Exactly one year ago, I was getting ready to leave the country for the first time ever and spend the fall semester as an exchange student in England.
So, in honor of this study-abroad-iversary, I’d like to give a brief but well-deserved shout-out to Norwich and the good friends I made there at the University of East Anglia.
When people ask me about my time abroad, I usually tell them this: I studied English and American Literature for a semester in Norwich, England, at the University of East Anglia (UEA), and then I spent about three weeks backpacking through Western Europe. It totaled at about four months living abroad. It was awesome, and I’m so, so grateful.
It’s also an opportunity not everyone can have (for financial reasons or because of their course of study), but it’s worth it if you can figure out a way how. There are study abroad opportunities ranging from one week to a whole year and a decent amount of available scholarships and aid.
I loved studying abroad for a lot of reasons. One of them was the actual studying.
The academic experience was very graduate student-esque. My classes were almost all seminar style with a lot of independent study and longer in duration (2-3 hours) but only met once or twice a week. Ultimately, school during most of the semester could be as intense or as lackadaisical as I wanted because my grades were based solely on a final paper or a final paper and a midterm. I ended up getting a little more lackadaisical than I’d hoped and jammed a LOT of reading into the final few weeks of school, which I do regret and would not recommend.
If you ever want to feel like that kid in The Sixth Sense (i.e., “I see dead people” ?), drink four cups of Earl Grey at 3 a.m. and then write a critical analysis of Middle English texts. Or maybe don’t because you’re a wiser, less procrastinating student than I.
Still, I loved sitting in class with just five or six other students and really getting into a text. It was fun and mind-broadening to experience the opinions of people who grew up across the world and hadn’t taken the exact same sequence of English courses right alongside me. We were very different people, and different was great in a debate about poetry or Gothic fiction.
Plus, reading a medieval text in the actual medieval city where it was written? Then getting to touch the actual original manuscript on a class field trip? Surreal, to say the last, and maybe education at its very coolest.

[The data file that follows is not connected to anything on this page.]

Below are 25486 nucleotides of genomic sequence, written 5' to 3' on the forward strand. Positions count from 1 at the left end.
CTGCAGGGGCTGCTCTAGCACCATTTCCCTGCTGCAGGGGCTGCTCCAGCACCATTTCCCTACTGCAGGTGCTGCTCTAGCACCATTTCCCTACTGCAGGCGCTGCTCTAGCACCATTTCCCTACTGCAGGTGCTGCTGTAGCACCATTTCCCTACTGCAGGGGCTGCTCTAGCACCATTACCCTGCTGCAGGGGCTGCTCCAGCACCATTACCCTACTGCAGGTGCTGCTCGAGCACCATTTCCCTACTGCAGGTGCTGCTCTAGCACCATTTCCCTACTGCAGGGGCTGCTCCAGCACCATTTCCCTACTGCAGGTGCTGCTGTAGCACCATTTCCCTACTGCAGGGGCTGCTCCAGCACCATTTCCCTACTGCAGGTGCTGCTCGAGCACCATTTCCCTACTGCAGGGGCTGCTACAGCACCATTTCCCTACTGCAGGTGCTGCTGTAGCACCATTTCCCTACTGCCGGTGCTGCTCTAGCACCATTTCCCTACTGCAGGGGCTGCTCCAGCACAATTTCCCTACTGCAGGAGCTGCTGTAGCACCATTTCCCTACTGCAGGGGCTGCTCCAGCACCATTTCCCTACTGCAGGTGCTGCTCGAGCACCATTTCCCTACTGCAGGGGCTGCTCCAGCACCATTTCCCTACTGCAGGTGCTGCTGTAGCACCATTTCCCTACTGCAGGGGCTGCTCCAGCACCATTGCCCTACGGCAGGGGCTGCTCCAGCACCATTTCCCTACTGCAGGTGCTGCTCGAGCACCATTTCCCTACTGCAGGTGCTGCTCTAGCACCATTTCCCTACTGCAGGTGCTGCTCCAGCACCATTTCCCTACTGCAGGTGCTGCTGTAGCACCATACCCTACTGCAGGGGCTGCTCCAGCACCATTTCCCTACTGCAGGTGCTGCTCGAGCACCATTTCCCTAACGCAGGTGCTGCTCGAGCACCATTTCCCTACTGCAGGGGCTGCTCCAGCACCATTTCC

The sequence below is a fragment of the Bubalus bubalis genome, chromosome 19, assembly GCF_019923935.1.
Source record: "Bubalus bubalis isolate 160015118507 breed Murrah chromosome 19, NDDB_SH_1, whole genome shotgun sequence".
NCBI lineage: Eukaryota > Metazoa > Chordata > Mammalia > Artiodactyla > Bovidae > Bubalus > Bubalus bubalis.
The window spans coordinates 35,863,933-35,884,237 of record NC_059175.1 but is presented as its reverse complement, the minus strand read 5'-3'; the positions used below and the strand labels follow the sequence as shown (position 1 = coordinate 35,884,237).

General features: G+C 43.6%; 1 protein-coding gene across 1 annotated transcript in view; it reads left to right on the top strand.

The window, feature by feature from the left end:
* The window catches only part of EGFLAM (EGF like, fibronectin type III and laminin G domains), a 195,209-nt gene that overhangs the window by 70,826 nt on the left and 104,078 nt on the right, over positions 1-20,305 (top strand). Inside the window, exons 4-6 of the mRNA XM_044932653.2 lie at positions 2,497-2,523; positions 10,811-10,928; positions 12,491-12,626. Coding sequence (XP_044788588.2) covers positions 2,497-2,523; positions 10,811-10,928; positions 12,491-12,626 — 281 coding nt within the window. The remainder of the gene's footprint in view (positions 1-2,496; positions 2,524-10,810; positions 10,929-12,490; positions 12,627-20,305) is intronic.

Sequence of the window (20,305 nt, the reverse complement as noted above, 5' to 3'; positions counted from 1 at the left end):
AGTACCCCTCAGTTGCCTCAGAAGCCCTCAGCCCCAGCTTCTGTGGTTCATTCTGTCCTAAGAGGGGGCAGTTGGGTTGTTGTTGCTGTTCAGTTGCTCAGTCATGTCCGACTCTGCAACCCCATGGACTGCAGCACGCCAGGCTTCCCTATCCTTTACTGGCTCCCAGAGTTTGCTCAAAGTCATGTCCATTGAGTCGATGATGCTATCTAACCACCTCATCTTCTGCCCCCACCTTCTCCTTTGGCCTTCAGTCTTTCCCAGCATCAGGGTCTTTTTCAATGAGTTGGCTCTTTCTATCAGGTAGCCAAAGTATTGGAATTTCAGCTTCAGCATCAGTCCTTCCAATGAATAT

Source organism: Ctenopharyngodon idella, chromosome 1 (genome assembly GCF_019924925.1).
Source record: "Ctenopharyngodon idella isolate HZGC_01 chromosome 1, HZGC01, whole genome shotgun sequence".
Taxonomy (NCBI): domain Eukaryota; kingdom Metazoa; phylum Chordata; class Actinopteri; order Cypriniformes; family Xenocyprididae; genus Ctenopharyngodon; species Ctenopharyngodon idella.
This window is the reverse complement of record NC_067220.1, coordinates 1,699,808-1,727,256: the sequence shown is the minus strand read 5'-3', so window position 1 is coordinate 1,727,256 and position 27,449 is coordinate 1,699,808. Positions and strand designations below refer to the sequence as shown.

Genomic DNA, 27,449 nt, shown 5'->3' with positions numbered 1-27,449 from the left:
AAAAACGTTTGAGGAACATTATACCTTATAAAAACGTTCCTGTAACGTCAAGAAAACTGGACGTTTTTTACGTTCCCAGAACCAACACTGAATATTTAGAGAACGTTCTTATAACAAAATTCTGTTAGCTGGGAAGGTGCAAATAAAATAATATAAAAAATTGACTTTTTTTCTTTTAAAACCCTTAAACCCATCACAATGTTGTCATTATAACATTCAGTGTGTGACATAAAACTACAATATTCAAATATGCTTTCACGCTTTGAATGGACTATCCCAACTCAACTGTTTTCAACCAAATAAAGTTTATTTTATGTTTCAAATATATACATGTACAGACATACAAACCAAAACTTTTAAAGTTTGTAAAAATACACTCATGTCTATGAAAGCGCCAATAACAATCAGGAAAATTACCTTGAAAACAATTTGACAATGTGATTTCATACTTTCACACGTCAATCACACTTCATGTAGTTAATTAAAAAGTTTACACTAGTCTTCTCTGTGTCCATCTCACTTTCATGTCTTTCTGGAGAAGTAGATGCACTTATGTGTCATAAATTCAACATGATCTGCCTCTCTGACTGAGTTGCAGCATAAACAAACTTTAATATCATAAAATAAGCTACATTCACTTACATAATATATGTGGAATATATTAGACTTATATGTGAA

I also loved the people I met.
Half the learning you do abroad isn’t even in the classroom, and half of the learning I did was with these people.
Let me tell you, nervousness at being alone in a new country and at a new school will make you eager to make friends. But in my case, these weren’t just bum friends to keep the loneliness away. These were the real deal. We laughed together. We proofread each other’s papers. We traveled on weekends and after the semester ended. And we had genuine, through-the-Scottish-countryside, under-the-English-Channel, OH-NO-WE’RE-GONNA-MISS-OUR-FLIGHT adventures.
We even wore matching Christmas jumpers.
Another thing I’ve heard about study abroad (even from my mom, who studied abroad while she was an Illinois student) is that studying abroad teaches you how to impress yourself. You don’t think you can navigate in a country where you don’t know the language, or figure out how to hail a cab, or make it to the train in time, but you do. And you do it over and over again until you’re a braver, better, more resourceful person.
And I think we all became braver and better together.
To this day, we maintain a Facebook group chat and swap adventures from our “normal” lives back home, but we have plans to meet up again soon. Love to Norwich, love to my friends, and love to you when you brave it “across the pond” or wherever your wanderlust takes you!
Want to know more about study abroad? Click here!